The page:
With Eric Hosmer, Fernando Tatis Jr. and Manny Machado locked in for many years to come, there’s essentially no room at the major league level for many noteworthy prospects of the Padres. They currently employ a tandem of Ian Kinsler and Greg Garcia at second base, but the organization is hoping to replace this duo with top second base prospect Luis Urias.
If you like quick, athletic, speedy, young prospects who play multiple positions, San Diego is your place to shop. Infielders such as Gabriel Arias (19, big arm, impressive defense, beginning to tap into a little power), Eguy Rosario (19, quick on the basepaths, plays 2B, 3B, SS, ), Esteury Ruiz (20, 117 SB in four seasons, power in his swing, can play IF and OF), and Tucupita Marcano (19, high BB/low K ability, career .369 OBP in three seasons) are all higher-risk/high-reward type prospects.
Baltimore could also look to add some depth at third base with the likes of Hudson Potts (20, solid defense, power, finds gaps regularly, needs plate discipline) or even an older name like Ty France (currently hitting .367/.455/.750 with 19 HR, 32/18 K/BB ratio in 51 AAA games).
We haven’t even touched on some of the pitchers who project as major leaguers but may find it extremely difficult to find playing time in San Diego. Reggie Lawson is a strike-thrower with a three-pitch mix (fastball, curveball, changeup) who can sit in the mid-90s. He became one of my favorite prospects in the system last season after starting the year with five consecutive starts of at least five innings and one or fewer earned runs allowed. If you’re interested in quick looks at more than 100 Padres prospects, I suggest this piece from James Clark of East Village Times. James has boots on the ground at every minor league affiliate and does solid work from the Padres clubhouse.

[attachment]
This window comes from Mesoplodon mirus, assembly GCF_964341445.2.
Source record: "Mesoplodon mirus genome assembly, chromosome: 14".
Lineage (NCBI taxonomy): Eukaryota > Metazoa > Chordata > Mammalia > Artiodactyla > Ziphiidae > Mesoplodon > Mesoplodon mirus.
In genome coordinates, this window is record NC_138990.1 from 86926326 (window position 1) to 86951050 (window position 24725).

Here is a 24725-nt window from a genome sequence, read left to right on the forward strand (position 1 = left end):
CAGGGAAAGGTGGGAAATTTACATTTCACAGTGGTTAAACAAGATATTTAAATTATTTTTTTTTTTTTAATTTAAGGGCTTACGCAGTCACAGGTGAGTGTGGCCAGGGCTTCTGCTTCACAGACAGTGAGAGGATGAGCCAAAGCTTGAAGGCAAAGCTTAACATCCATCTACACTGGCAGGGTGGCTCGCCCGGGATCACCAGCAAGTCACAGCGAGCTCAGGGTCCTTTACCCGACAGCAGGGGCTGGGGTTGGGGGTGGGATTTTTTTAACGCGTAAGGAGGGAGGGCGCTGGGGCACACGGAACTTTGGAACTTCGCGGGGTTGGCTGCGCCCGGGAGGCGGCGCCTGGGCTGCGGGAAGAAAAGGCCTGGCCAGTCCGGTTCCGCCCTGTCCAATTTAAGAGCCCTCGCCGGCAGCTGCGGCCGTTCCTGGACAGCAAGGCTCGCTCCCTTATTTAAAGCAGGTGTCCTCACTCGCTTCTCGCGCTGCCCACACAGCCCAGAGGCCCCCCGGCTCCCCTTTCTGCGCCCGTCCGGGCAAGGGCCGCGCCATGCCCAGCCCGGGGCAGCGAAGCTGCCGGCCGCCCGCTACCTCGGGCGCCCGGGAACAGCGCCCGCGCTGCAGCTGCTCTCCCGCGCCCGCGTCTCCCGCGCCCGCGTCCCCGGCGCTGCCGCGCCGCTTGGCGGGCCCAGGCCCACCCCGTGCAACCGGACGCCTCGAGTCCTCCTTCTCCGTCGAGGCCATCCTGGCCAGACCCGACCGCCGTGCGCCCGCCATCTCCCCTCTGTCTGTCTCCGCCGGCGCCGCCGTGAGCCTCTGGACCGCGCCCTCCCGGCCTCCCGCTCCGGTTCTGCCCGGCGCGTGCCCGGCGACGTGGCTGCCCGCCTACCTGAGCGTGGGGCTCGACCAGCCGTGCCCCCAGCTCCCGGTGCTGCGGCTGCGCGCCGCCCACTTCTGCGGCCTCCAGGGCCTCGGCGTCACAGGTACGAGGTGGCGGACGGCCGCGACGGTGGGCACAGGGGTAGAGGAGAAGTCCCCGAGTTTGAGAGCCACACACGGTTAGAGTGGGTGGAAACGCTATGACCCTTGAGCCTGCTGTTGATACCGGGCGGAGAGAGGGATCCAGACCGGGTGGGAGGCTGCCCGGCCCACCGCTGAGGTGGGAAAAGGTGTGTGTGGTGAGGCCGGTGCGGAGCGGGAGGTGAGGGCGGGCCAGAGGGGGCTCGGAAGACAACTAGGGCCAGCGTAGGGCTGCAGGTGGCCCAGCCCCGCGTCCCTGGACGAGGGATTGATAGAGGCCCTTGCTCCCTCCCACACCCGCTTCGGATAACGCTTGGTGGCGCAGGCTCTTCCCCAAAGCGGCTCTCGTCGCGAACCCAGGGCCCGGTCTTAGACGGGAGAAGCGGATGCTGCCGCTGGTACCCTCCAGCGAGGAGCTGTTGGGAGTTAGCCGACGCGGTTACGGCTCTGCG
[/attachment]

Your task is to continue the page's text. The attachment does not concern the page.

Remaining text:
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Few can scout the international market like AJ Preller, meaning a plethora of talent sitting in the Dominican Summer League, players which I will divert to Mike Elias and his expertise. At every level and at every position, there is talent in the Padres system. Many pieces are risky but the days of safe, boring minor leaguers in Birdland are over.
Givens would be a veteran addition to the Padres bullpen, which has struggled this season after a dominant 2018, is someone who brings multiple years of control, and fits into the timeframe of when the Padres expect to compete for a playoff run. For many of the names previously mentioned, Elias would likely have to get a little creative, something he’s pretty good at doing.
Maybe the Padres aren’t that interested in Givens and working on some sort of package for any of their under-the-radar, but more established, prospects. Maybe, if the O’s and Friars do become trade partners, Elias looks deep into Dominican Summer League rosters again. Maybe the two teams don’t make a deal. If that’s the case, it was at least fun diving into the San Diego farm system again.
The moral of the story is that should these two franchises make a deal, keep a close eye on whatever the return is. San Diego may not have a history of much success, but they are a team on the rise who has done a fantastic job of building their talent pipeline into one of the best in baseball.